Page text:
El Campo, My New Home

Mila Le - Ecuador


September 22, 2015

EL CAMPO – The countryside

A very simple word to describe a tranquil and beautiful place that is my new home. Bella Union, a rural community with one big main dirt road that goes uphill. Going up the hill you can see the few small stores, including a metal workshop, a bakery, and 2 restaurants. Driving up, you must be very careful. People might be transporting cows, horses and sheep up and down these roads. Also, many school children from the school on top of the hill might’ve just finish classes and are walking home with their parents. From my family’s restaurant you can see the very luscious green hills, the many animal sheds, and small homes. Waking up to this view (accompanied by the noises of horses and roosters) has taken my breath away every morning. I’m slowly getting used to the many differences apart from what I am used to, but I must say, I absolutely love this.


I didn’t like it at first. I don’t know if I was experiencing culture shock exactly, but when I got here I was so angry and confused with myself. The house lays under “Pollos La Bella Union”, my family’s restaurant. It is a small space, with 5 tables and a kitchen smaller than my room. Next to it seems to be a convenience store of some sort, where my family sells things like soap, beverages, napkins, chocolates, and other things to the people in the community. I guess I would call it “ The 7-Eleven of Bella Union.” On the side of the house is where you will find the “stairs” to the house. There are quotations because it’s more like a foot slide made of dirt. The first couple times I went up and down the “stairs” I feel on my ass with my family laughing while telling me “cuidado mija!”


The first night was cold, very, very cold. Coming into my room, my mom and dad went back and forth piling about 7 blankets on top of me, each time asking me if it’s enough. I would say “I’m okay” and they come back with another one. I didn’t eat, I told them I was too tired. It was hard enough to actually communicate with them, and my brain was not up to it, as the mix of feelings laid in between the translations in my head. That night I cried for the first time not because I missed my family, not because I was uncomfortable, not because I missed the cohort but this time it was because I was finally realizing where I was.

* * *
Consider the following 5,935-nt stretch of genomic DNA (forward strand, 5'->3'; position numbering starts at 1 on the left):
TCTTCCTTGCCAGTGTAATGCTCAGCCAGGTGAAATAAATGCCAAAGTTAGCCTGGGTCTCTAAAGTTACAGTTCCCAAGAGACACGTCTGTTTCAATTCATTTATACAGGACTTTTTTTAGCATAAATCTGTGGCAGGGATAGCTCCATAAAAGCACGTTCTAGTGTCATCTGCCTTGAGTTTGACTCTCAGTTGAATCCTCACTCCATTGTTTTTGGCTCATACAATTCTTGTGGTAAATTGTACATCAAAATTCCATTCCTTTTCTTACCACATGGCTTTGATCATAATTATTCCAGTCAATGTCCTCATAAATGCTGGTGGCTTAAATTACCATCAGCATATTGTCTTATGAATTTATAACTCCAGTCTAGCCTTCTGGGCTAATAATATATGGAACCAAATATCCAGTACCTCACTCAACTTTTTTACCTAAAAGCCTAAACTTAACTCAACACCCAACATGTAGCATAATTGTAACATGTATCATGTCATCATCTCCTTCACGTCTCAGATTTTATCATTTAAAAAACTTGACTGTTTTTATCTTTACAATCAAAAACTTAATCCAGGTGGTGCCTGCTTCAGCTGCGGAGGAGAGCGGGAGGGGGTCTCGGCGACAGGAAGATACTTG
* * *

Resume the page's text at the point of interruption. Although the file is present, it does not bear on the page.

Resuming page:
I was realizing that this place was so strange and different from what I’m used to, that there was no heater to warm myself or comfort me, there was no way in communicating with anyone here in my new home or back in the states. So I did what any person would do stuck in a box, who has punched all the walls and corners and still couldn’t feel free, and I wept and wept til the next morning.


A few days in, I think I started to understand why I’m here. This isn’t too clear, but I believe in the next few months I’ll be able to share a clear purpose. But I’m here to become part of this family that looks nothing like me, whose language I can’t speak very well, and whose traditions and values are not familiar to me. I’m here because they’ve welcomed me with open arms and volunteered to teach ME about their beautiful home and community in el campo. They are here to HELP ME learn their language, their culture, their values and they expect me to let go of the things that tie me back to home and put Ecuador on my back and walk these dirt roads and green fields with them. I’ve learned, that is what I want and it’s funny because a month ago I had to clue why I really wanted to be here. But now, I know, and I want exactly what this is in front of me. I want to learn and understand these people who are providing for me and who’ve let me live with them for half a year. I want to let go and just be with this beautiful, beautiful countryside. El campo.

Mila Le